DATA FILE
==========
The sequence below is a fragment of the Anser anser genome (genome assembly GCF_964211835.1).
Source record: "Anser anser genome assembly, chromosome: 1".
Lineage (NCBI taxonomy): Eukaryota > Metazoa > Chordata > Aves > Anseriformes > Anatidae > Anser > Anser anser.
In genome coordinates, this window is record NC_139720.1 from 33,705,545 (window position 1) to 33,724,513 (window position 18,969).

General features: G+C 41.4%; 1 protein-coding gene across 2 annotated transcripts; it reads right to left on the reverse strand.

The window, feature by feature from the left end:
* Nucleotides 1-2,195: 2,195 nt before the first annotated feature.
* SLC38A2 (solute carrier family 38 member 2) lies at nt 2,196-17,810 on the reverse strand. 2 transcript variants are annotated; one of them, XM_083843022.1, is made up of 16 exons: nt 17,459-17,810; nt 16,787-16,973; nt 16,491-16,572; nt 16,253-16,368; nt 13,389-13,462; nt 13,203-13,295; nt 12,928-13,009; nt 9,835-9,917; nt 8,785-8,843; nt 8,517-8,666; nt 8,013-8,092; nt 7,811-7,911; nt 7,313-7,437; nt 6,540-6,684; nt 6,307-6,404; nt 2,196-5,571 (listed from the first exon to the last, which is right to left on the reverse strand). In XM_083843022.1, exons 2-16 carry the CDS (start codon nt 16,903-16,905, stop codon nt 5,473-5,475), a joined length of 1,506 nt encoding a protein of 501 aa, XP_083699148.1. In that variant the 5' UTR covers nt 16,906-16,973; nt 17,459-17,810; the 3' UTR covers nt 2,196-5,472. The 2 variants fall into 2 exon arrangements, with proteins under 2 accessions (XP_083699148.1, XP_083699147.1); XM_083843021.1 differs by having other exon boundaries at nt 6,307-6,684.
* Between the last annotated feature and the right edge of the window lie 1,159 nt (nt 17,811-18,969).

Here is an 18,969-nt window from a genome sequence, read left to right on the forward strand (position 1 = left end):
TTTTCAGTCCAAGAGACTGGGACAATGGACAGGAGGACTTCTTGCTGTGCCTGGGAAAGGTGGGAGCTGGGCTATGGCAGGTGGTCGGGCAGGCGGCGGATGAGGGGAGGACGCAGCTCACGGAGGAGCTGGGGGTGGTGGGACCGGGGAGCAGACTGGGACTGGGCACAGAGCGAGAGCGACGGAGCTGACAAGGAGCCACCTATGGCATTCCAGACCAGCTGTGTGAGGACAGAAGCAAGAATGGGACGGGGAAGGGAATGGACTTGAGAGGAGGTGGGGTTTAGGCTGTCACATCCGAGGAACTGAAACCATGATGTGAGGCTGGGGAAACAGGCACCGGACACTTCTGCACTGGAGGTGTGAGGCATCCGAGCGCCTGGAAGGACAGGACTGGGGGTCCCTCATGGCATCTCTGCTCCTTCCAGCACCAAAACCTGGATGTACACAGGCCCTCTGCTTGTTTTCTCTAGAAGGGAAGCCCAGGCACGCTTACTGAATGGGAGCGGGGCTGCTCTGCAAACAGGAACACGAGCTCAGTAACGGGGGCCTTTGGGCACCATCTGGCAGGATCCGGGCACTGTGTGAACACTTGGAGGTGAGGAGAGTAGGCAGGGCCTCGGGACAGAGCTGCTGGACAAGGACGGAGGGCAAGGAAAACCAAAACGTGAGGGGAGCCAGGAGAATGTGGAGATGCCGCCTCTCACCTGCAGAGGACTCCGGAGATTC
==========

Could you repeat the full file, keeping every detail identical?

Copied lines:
The sequence below is a fragment of the Anser anser genome (genome assembly GCF_964211835.1).
Source record: "Anser anser genome assembly, chromosome: 1".
Lineage (NCBI taxonomy): Eukaryota > Metazoa > Chordata > Aves > Anseriformes > Anatidae > Anser > Anser anser.
In genome coordinates, this window is record NC_139720.1 from 33,705,545 (window position 1) to 33,724,513 (window position 18,969).

General features: G+C 41.4%; 1 protein-coding gene across 2 annotated transcripts; it reads right to left on the reverse strand.

The window, feature by feature from the left end:
* Nucleotides 1-2,195: 2,195 nt before the first annotated feature.
* SLC38A2 (solute carrier family 38 member 2) lies at nt 2,196-17,810 on the reverse strand. 2 transcript variants are annotated; one of them, XM_083843022.1, is made up of 16 exons: nt 17,459-17,810; nt 16,787-16,973; nt 16,491-16,572; nt 16,253-16,368; nt 13,389-13,462; nt 13,203-13,295; nt 12,928-13,009; nt 9,835-9,917; nt 8,785-8,843; nt 8,517-8,666; nt 8,013-8,092; nt 7,811-7,911; nt 7,313-7,437; nt 6,540-6,684; nt 6,307-6,404; nt 2,196-5,571 (listed from the first exon to the last, which is right to left on the reverse strand). In XM_083843022.1, exons 2-16 carry the CDS (start codon nt 16,903-16,905, stop codon nt 5,473-5,475), a joined length of 1,506 nt encoding a protein of 501 aa, XP_083699148.1. In that variant the 5' UTR covers nt 16,906-16,973; nt 17,459-17,810; the 3' UTR covers nt 2,196-5,472. The 2 variants fall into 2 exon arrangements, with proteins under 2 accessions (XP_083699148.1, XP_083699147.1); XM_083843021.1 differs by having other exon boundaries at nt 6,307-6,684.
* Between the last annotated feature and the right edge of the window lie 1,159 nt (nt 17,811-18,969).

Here is an 18,969-nt window from a genome sequence, read left to right on the forward strand (position 1 = left end):
TTTTCAGTCCAAGAGACTGGGACAATGGACAGGAGGACTTCTTGCTGTGCCTGGGAAAGGTGGGAGCTGGGCTATGGCAGGTGGTCGGGCAGGCGGCGGATGAGGGGAGGACGCAGCTCACGGAGGAGCTGGGGGTGGTGGGACCGGGGAGCAGACTGGGACTGGGCACAGAGCGAGAGCGACGGAGCTGACAAGGAGCCACCTATGGCATTCCAGACCAGCTGTGTGAGGACAGAAGCAAGAATGGGACGGGGAAGGGAATGGACTTGAGAGGAGGTGGGGTTTAGGCTGTCACATCCGAGGAACTGAAACCATGATGTGAGGCTGGGGAAACAGGCACCGGACACTTCTGCACTGGAGGTGTGAGGCATCCGAGCGCCTGGAAGGACAGGACTGGGGGTCCCTCATGGCATCTCTGCTCCTTCCAGCACCAAAACCTGGATGTACACAGGCCCTCTGCTTGTTTTCTCTAGAAGGGAAGCCCAGGCACGCTTACTGAATGGGAGCGGGGCTGCTCTGCAAACAGGAACACGAGCTCAGTAACGGGGGCCTTTGGGCACCATCTGGCAGGATCCGGGCACTGTGTGAACACTTGGAGGTGAGGAGAGTAGGCAGGGCCTCGGGACAGAGCTGCTGGACAAGGACGGAGGGCAAGGAAAACCAAAACGTGAGGGGAGCCAGGAGAATGTGGAGATGCCGCCTCTCACCTGCAGAGGACTCCGGAGATTC